The Government has extended the maternity leave for all female employees of the Government to 14 weeks with effect from 10 October 2018.

In addition, it is also proposed that the Employment Ordinance be amended to update the definition of miscarriage so that an employee who suffers a miscarriage at or after 24 weeks of pregnancy may be entitled to maternity leave.

The Labour Department will report the outcome of the review to the Labour Advisory Board and seek its views on the proposal within year 2018 and the LegCo Panel on Manpower will also be consulted in this respect.

Updates on proposed abolishment of the Mandatory Provident Fund (MPF) offsetting arrangement

The government has been in active discussion with both the business sector and the labour sector since the Chief Executive’s 2017 Policy Address, to explore viable options for the abolishment of the MPF offsetting arrangement. After discussing and considering the views of various parties, it is advised that the government’s support for employers would be further enhanced. The proposed enhanced arrangements are as follows:

  1. Period of the two-tier government subsidy will extend from 12 years to 25 years (details of the enhanced proposed two-tier government subsidy system are set out in below Table 1).
  2. Financial commitment of the entire government subsidy scheme will increase significantly from HKD 17.2 billion to HKD  29.3 billion, a 70% increase from the government’s preliminary proposal in March 2018.

There will be no change to the below proposed arrangements:

  • Severance Pay (SP) and Long Service Pay (LSP) will continue to be calculated at two-thirds of an employee’s salary for the final month, multiplied by the reckonable years of service and capped at a maximum of HKD 390,000.
  • Employers to set up designated savings accounts to which monthly contributions will be made as a reserve for SPs and LSPs.
  • The government will provide a second layer of subsidy if a business’ contributions to the Department of Social Affairs (DSA) fail to cover the SPs or LSPs

Table 1: Details of the enhanced proposed two-tier government subsidy

Number of years after abolition

Tier 1 of government subsidy (% of employer’s SPs and LSPs)

Tier 2 of government subsidy (% of employer’s SPs and LSPs after netting off Tier 1 subsidy and accrued balance of DSA)

Maximum government subsidy (tier 1 plus tier 2)



25% (50% x 50%)




24.75% (55% x 45%)




27% (60% x 45%)




29.25% (65% x 45%)




28% (70% x 40%)




30% (75% x 40%)




32% (80% x 40%)




29.75% (85% x 35%)




31.5% (90% x 35%)




33.25% (95% x 35%)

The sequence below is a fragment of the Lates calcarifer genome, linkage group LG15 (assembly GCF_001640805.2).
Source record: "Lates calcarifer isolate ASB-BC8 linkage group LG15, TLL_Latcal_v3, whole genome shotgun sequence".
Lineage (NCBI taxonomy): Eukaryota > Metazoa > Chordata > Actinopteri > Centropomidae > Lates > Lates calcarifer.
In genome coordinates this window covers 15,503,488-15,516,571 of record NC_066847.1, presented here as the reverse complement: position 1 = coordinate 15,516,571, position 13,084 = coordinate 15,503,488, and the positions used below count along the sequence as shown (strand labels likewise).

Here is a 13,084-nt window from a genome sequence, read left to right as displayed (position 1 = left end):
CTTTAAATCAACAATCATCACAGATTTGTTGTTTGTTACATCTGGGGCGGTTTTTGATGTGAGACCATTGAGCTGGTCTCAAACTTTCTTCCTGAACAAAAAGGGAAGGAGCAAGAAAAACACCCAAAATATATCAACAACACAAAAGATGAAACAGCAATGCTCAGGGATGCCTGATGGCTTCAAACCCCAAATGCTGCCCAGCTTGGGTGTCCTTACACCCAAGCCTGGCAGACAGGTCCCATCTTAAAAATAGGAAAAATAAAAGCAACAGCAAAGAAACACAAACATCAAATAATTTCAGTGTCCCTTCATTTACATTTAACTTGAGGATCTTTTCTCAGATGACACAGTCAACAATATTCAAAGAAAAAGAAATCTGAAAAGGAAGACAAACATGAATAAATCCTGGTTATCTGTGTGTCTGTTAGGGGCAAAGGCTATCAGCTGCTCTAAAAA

1. Employers are allowed to offset the pre-effective date SPs and LSPs with their MPF contributions made both before and after the effective date of abolition of MPF offsetting arrangement
  2. The abolition of the offsetting arrangement also applies to occupational retirement schemes under Occupational Retirement Schemes Ordinance (ORSO)

Proposed amendments to anti-discrimination ordinances

The government will introduce the Proposed Discrimination Legislation Bill by the end of 2018 following its review of the four anti-discrimination Ordinances, namely: the Sex Discrimination Ordinance (SDO), the Disability Discrimination Ordinance (DDO), the Family Status Discrimination Ordinance (FSDO), and the Race Discrimination Ordinance (RDO). A number of the proposed amendments are employment-related and summarised as follows:

  1. Protection from direct and indirect discrimination and harassment by perception or imputation that a person is of a particular racial group.
  2. Prohibiting harassment on the basis of sex, disability, race (including imputed race and association with a race) will be made illegal in a common workplace, in co-tenanted or sub-tenanted premises, on aircraft, ships and in clubs. This will apply not only to employers, employees, contract workers and co-workers but also to service providers, customers, co-tenants, sub-tenants and club managers.
  3. Prohibiting direct and indirect discrimination against a woman on the grounds of breastfeeding and to render such conduct unlawful.

Employers are encouraged to obtain a good understanding of the various proposed amendments and should be prepared to establish and implement a broader anti-discrimination/harassment policy and compliance training programs to provide a more harmonious work environment for their employees.